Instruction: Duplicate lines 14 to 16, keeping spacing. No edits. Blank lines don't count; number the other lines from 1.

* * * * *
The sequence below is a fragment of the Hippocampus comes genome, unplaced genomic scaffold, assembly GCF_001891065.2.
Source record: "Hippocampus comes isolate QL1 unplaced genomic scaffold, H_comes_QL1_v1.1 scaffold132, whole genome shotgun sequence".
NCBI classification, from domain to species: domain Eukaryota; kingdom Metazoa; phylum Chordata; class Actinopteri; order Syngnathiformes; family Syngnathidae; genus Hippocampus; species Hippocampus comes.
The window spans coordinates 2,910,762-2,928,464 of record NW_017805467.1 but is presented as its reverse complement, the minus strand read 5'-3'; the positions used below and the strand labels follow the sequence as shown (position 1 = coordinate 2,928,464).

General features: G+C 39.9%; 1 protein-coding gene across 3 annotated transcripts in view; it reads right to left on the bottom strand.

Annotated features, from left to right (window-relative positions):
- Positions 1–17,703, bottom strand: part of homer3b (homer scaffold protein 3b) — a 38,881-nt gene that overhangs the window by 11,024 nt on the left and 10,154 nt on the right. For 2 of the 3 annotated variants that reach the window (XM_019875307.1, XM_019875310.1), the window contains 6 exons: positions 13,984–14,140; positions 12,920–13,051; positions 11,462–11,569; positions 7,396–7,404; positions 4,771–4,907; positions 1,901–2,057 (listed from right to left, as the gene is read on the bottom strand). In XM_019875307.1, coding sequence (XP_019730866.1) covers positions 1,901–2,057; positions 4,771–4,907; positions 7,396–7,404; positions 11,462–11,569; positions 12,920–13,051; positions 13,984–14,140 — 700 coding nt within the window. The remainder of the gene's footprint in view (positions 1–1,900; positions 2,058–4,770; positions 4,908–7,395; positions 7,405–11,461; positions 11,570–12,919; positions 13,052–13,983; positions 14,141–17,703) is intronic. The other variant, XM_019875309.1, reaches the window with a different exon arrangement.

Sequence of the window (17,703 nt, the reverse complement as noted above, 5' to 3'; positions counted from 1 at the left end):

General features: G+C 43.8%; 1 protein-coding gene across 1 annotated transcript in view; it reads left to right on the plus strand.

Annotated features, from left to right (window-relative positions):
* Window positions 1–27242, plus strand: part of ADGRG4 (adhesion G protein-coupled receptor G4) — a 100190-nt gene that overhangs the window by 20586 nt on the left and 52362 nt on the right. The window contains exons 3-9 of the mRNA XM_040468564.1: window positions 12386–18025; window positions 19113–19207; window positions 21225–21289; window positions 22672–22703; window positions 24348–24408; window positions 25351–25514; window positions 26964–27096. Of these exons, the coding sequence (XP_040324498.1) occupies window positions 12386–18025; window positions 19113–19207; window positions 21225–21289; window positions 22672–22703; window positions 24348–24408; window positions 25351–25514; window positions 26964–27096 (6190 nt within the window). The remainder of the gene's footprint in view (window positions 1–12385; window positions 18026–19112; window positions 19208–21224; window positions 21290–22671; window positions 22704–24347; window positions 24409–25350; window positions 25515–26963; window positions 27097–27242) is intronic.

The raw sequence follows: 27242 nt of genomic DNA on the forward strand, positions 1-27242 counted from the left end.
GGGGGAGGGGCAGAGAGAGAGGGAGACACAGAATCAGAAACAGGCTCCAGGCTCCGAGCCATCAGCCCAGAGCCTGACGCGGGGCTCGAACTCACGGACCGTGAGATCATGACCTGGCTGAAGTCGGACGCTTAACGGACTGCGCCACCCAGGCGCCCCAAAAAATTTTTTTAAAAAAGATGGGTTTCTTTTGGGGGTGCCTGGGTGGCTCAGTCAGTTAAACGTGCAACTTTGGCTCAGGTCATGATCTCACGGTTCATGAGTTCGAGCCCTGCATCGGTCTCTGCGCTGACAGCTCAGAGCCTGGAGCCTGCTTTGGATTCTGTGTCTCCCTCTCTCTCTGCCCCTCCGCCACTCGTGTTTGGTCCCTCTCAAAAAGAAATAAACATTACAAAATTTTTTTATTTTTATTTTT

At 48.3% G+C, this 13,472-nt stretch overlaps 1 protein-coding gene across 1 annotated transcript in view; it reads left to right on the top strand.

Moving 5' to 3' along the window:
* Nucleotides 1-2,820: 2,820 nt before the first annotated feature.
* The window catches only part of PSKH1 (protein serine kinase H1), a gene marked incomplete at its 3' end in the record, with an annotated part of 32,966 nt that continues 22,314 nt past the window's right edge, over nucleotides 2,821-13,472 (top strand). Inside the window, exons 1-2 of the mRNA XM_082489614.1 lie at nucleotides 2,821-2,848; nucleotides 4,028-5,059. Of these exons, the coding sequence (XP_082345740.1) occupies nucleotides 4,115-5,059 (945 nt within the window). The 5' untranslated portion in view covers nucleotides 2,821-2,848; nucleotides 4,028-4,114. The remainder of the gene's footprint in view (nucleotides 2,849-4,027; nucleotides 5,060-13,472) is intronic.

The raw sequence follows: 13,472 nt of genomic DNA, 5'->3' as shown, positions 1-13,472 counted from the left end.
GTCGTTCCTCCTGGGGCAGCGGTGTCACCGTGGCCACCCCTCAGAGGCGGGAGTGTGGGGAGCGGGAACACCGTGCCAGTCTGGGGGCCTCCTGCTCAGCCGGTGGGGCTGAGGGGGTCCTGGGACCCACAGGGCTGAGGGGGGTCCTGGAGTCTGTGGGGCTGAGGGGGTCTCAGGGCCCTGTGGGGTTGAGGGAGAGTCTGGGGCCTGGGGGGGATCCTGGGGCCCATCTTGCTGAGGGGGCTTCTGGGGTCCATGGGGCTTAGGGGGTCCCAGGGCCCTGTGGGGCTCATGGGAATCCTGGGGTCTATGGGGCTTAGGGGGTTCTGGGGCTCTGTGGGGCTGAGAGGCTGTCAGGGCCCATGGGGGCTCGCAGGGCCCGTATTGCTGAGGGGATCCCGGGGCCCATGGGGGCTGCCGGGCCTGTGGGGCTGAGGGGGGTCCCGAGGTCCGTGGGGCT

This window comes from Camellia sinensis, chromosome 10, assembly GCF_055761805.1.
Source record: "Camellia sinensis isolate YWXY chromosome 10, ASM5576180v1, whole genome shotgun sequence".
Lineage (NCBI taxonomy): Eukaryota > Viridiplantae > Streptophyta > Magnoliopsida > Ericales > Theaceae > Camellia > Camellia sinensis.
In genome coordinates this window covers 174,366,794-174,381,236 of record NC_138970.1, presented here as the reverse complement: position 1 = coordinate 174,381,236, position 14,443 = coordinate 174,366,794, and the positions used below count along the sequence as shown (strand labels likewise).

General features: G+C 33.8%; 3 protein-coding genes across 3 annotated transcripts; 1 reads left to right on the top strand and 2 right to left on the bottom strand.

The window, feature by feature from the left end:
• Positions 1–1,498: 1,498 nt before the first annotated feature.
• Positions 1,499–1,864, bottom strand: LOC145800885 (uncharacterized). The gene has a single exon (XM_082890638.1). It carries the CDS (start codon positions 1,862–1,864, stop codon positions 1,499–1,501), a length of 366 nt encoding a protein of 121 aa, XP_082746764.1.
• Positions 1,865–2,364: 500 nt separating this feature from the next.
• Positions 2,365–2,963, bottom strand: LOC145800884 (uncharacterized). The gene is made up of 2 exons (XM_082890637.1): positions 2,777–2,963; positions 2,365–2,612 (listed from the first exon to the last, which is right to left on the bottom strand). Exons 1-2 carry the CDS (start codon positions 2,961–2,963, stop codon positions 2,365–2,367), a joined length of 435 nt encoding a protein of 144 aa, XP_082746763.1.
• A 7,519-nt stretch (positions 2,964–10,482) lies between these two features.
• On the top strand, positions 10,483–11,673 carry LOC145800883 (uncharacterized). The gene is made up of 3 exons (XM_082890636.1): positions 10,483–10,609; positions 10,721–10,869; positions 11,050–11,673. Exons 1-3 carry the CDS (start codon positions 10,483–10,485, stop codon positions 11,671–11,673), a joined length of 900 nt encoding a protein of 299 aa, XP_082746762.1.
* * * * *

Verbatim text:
At 48.3% G+C, this 13,472-nt stretch overlaps 1 protein-coding gene across 1 annotated transcript in view; it reads left to right on the top strand.

Moving 5' to 3' along the window:
* Nucleotides 1-2,820: 2,820 nt before the first annotated feature.